32,000 year-old plants

New Life, From an Arctic Flower That Died 32,000 Years Ago

By taking advantage of a property of most plant cells, a Russian research group may have revived a 32,000 year-old plant:

They then took cells from the placenta, the organ in the fruit that produces the seeds. They thawed out the cells and grew them in culture dishes into whole plants.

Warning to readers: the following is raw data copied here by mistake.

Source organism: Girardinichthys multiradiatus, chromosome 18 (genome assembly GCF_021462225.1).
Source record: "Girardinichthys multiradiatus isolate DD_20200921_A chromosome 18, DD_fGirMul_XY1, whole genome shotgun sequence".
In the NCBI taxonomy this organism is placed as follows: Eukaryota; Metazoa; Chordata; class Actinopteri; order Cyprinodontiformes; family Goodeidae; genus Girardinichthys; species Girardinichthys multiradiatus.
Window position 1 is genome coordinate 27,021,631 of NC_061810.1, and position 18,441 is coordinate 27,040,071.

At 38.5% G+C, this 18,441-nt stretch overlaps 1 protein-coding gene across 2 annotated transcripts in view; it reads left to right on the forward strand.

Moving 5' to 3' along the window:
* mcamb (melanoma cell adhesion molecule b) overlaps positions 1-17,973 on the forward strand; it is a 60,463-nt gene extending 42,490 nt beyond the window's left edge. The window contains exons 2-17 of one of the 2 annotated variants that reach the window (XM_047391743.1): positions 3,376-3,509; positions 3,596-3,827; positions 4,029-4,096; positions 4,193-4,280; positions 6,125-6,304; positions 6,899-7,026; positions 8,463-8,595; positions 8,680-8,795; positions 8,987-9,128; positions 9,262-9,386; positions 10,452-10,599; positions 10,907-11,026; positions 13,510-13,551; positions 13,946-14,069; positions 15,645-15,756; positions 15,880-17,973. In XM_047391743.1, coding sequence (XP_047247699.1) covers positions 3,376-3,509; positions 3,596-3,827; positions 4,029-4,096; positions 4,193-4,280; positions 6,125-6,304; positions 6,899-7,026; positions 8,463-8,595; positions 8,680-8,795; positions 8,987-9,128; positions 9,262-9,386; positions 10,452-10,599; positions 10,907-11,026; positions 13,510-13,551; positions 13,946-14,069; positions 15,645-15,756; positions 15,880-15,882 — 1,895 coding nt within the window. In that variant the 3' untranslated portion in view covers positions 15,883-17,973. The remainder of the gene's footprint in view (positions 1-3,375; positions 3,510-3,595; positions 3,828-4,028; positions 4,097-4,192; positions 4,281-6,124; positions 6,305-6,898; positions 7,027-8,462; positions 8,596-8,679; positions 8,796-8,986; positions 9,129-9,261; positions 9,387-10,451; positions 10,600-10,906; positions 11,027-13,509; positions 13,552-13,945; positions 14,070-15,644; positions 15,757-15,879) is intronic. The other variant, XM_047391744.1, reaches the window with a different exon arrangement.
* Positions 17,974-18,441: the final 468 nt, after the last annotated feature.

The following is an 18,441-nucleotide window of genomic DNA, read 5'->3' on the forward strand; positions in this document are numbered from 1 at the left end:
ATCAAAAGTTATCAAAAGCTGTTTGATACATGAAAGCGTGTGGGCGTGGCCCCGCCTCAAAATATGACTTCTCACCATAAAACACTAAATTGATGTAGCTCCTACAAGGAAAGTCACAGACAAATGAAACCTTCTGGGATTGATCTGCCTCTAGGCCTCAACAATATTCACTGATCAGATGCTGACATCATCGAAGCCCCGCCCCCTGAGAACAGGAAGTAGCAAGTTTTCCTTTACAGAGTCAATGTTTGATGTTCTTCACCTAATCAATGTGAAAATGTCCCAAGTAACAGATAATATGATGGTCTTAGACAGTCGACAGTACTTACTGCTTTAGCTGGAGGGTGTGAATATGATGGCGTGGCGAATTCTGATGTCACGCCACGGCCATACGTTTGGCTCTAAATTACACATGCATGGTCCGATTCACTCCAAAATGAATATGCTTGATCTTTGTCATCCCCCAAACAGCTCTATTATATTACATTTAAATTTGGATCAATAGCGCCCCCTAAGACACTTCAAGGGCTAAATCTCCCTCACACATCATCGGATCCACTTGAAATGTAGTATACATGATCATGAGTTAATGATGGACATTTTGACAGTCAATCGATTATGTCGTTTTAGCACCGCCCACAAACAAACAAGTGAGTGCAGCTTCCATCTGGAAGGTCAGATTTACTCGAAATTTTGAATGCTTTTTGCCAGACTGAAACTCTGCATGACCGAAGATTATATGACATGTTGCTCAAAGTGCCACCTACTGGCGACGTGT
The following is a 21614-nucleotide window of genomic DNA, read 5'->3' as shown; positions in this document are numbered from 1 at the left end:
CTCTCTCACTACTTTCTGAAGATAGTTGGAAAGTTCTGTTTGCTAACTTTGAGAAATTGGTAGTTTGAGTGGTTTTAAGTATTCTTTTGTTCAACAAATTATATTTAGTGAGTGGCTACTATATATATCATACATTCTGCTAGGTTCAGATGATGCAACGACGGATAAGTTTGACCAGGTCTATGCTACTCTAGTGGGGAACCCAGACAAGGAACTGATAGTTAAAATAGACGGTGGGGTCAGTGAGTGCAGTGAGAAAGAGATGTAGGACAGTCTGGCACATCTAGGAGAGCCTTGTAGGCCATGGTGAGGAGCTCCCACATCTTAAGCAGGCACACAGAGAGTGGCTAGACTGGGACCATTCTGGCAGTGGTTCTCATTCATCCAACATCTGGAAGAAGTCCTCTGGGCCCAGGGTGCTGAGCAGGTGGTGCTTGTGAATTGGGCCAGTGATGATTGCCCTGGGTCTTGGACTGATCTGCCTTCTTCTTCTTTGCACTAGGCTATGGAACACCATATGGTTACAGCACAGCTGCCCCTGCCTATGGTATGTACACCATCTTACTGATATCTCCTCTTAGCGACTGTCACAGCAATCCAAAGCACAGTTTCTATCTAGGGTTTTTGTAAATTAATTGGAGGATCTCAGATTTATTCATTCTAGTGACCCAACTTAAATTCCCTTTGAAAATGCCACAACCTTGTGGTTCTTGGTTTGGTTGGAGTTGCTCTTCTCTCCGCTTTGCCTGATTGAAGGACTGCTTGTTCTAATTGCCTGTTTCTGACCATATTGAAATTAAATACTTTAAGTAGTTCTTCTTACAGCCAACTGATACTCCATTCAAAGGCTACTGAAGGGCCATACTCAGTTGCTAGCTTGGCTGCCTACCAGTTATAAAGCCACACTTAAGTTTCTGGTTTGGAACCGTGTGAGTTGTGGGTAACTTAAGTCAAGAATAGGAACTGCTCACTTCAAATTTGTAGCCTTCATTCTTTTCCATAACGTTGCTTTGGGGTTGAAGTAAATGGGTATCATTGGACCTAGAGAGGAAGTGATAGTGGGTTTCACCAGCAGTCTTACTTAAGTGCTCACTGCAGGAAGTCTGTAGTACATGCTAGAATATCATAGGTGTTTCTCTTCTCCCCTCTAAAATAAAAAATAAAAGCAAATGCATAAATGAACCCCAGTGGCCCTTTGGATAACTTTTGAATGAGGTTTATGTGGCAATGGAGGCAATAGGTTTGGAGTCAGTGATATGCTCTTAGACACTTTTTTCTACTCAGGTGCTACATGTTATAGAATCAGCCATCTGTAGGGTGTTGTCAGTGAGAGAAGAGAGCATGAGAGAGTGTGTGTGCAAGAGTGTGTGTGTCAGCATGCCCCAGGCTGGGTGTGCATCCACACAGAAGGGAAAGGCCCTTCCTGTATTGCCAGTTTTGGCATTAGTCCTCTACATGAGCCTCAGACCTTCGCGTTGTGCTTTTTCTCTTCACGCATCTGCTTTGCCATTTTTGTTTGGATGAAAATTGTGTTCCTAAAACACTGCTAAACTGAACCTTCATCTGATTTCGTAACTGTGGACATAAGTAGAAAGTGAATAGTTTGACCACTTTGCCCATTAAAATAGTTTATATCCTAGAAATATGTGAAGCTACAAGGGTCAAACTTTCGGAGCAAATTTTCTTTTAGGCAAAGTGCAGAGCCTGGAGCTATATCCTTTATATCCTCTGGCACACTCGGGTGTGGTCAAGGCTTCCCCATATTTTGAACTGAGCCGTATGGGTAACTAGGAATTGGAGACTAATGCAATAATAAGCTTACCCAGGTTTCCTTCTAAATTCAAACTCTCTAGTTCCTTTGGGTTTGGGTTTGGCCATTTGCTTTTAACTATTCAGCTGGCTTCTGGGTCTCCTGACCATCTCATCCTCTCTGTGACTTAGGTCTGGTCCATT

As the article goes on to point out, if this can be confirmed this represents a unique opportunity to study recent evolution in this species. But just think about this for a second: these cells that were revived were in a squirrel hole for 32,000 years. Whoa.

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